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OK -- it's been a few days, and in the meantime the markets have decided to hyperventilate about the Bernanke presser. So, let's take a minute to look at exactly what he said and what it means.

Starting about 4:30 (in the video here), Ben explains the two programs the Fed is using. The first is interest rate policy, which is still going to be low for a long time. Here's the exact wording from the Fed statement: In particular, the Committee decided to keep the target range for the federal funds rate at 0 to 1/4 percent and currently anticipates that this exceptionally low range for the federal funds rate will be appropriate at least as long as the unemployment rate remains above 6-1/2 percent, inflation between one and two years ahead is projected to be no more than a half percentage point above the Committee's 2 percent longer-run goal, and longer-term inflation expectations continue to be well anchored.

So, we have a three-pronged set of factors to use when evaluating when rates may increase: unemployment about 6.5%, future inflation is lower than 2.5% and inflation expectations are well anchored. Ben specifically notes these are thresholds, not targets, so even if we do hit those targets, rates could stay low.

Let's turn to the asset purchase program, which he starts explaining at 8:00. Currently, the Fed is purchasing assets at the following monthly pace: $45 billion in Treasuries and $40 billion in agencies. The fed may moderate this later in the year, with the potential to end the program by next summer. He notes the pace is not predetermined, but instead is highly dependent on incoming economic information. If the economy improves, the pace will quicken; if the economy slows, the pace will slow or the program will end entirely.

Let's place the asset purchase program in historical perspective by looking at the 10-year CMTs interest rate:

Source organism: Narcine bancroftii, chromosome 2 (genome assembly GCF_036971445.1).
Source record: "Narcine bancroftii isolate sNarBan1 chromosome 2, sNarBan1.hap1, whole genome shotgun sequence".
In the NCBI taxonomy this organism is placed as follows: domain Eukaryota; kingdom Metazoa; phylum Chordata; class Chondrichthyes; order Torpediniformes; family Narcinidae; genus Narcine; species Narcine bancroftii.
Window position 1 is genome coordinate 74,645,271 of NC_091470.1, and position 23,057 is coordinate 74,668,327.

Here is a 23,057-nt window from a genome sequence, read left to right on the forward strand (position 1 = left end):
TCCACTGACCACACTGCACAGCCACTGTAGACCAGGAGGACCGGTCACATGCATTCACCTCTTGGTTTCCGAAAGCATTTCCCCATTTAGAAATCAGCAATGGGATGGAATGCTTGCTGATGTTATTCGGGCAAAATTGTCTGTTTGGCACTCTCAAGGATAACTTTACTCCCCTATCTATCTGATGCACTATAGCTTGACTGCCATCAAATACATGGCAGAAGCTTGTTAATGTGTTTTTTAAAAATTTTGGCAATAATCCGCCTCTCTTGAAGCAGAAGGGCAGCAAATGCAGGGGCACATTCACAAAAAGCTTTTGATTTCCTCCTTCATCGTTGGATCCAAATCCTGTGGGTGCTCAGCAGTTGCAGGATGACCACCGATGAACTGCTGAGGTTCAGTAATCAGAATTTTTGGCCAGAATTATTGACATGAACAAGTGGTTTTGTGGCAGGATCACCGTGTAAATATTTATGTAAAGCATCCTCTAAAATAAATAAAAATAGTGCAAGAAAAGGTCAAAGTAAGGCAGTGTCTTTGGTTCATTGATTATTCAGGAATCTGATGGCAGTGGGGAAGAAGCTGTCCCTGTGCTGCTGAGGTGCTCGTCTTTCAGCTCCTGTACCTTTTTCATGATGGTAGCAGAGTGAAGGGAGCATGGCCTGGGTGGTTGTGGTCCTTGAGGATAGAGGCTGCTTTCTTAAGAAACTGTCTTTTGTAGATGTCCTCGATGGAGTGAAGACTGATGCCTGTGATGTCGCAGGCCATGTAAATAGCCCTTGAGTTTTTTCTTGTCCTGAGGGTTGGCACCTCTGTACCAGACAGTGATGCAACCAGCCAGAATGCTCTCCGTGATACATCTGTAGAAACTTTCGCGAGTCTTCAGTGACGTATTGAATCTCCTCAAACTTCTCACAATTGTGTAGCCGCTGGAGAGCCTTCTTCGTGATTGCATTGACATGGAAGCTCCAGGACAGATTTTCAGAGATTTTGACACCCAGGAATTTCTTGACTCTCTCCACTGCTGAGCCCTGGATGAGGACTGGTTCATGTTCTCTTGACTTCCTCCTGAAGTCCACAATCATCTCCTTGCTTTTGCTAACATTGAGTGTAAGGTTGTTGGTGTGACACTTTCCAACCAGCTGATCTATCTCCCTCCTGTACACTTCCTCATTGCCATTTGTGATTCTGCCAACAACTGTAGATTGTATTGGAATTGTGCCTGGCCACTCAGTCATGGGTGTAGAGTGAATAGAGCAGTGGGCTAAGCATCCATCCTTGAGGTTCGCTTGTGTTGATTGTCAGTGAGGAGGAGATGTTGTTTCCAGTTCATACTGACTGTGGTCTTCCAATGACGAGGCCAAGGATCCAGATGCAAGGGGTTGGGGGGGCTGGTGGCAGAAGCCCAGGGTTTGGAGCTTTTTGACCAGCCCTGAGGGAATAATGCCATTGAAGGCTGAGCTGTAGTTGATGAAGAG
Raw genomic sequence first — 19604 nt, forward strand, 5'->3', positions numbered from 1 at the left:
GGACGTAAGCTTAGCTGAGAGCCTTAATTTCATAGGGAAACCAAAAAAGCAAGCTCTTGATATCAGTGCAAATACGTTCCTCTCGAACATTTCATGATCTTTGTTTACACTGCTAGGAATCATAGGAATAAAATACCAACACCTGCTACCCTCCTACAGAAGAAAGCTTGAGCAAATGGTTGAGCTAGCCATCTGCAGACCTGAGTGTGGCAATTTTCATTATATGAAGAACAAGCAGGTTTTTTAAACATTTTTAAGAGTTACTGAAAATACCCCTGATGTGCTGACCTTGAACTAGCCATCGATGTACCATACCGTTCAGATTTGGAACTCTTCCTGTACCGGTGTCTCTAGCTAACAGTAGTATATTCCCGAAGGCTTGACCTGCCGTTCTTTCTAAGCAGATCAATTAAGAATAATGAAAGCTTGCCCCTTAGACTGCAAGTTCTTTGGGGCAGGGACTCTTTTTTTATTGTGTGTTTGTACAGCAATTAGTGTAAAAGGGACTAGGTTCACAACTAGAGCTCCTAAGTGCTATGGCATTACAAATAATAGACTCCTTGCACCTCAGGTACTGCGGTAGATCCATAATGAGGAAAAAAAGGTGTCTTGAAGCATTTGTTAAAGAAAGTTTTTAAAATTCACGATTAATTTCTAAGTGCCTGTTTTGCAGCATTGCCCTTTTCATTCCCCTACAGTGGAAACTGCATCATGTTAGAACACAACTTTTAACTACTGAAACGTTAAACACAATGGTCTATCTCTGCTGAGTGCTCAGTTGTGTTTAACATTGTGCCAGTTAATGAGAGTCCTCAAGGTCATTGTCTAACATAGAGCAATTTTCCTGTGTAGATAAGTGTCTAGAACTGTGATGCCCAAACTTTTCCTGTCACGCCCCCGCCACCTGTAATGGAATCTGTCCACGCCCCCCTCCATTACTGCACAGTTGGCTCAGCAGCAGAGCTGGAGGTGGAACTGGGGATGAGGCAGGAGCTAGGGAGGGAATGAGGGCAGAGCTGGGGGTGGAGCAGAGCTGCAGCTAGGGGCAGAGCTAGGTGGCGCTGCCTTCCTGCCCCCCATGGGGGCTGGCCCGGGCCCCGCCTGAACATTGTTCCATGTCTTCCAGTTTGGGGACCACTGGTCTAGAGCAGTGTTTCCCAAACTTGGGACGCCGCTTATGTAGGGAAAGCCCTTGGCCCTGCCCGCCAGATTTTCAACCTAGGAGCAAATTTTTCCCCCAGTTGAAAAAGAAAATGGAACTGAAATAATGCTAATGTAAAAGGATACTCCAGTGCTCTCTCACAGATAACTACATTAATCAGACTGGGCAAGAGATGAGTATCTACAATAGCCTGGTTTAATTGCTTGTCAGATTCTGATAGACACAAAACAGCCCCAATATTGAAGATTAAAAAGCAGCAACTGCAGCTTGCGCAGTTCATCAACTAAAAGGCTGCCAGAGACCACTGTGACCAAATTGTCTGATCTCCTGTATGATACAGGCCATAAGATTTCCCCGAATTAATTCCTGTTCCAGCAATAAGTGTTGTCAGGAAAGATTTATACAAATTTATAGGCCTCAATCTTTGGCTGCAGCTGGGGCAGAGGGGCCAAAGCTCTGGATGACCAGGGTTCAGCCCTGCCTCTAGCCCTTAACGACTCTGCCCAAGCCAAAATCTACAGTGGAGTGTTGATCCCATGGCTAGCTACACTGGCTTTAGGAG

(Click to enlarge)

The 30-year bull market in bonds is still intact. We do see a slight uptick on the long-term chart, which is better analyzed using a shorter time frame:

(Click to enlarge)

Rates have moved about 2% and are now approaching 2.5%. While this rate is still low, that lowness is relative. In comparison to our recent rate experience, it's actually getting high.

Also note the Fed will continue to reinvest maturing principle (see statements beginning at 9:30). This could be a key point, as the Fed may think they have enough financial ammunition already on their books to keep rates low.

For more on the overall effect, see NDDs piece below.

Now let's entertain the question of whether or not this is a good idea right now, starting with an obvious although overlooked point: asset purchases have to end sometime, it's a matter of when. Now -- is this time the appropriate time? Ben notes that unemployment has dropped since the plan was initiated. He also sees current moderate growth.

Here's where I think he makes a big mistake, quoting from the Fed release. The committee sees the downside risks to the outlook for the economy and the labor market as having diminished since the fall. I don't think this is the case at all. Consider the following points.

The fed admits that we're facing fiscal headwinds thanks to the bozos in Washington ("fiscal policy is restraining economic growth."). Manufacturing is slowing thanks to a slow international environment and general tentativeness domestically. One of the key bright spots in the economy is housing, which the Fed's move will hurt by increasing interest rates. Wages aren't going to meaningfully increase in a 7.5% unemployment environment and refis -- which have been proving a fair amount of the financial fuel for consumer purchases (see NDD below) -- are going to drop in a higher rate environment.

And the international environment is terrible. The EU -- which is the second largest economic region after the U.S. -- is in a depression. China is clearly slowing, which is having a pronounced negative effect on the developing world. The three other BRICs are all experiencing their own problems: India has slower growth, high current account deficits, systemic political paralysis and high inflation. Brazil's growth is slowing and their inflation in far higher than preferred, meaning their central bank can't lower rates to stimulate growth. And Russia is fast becoming a basket case.

In short, I think the Fed is dropping the ball on this one.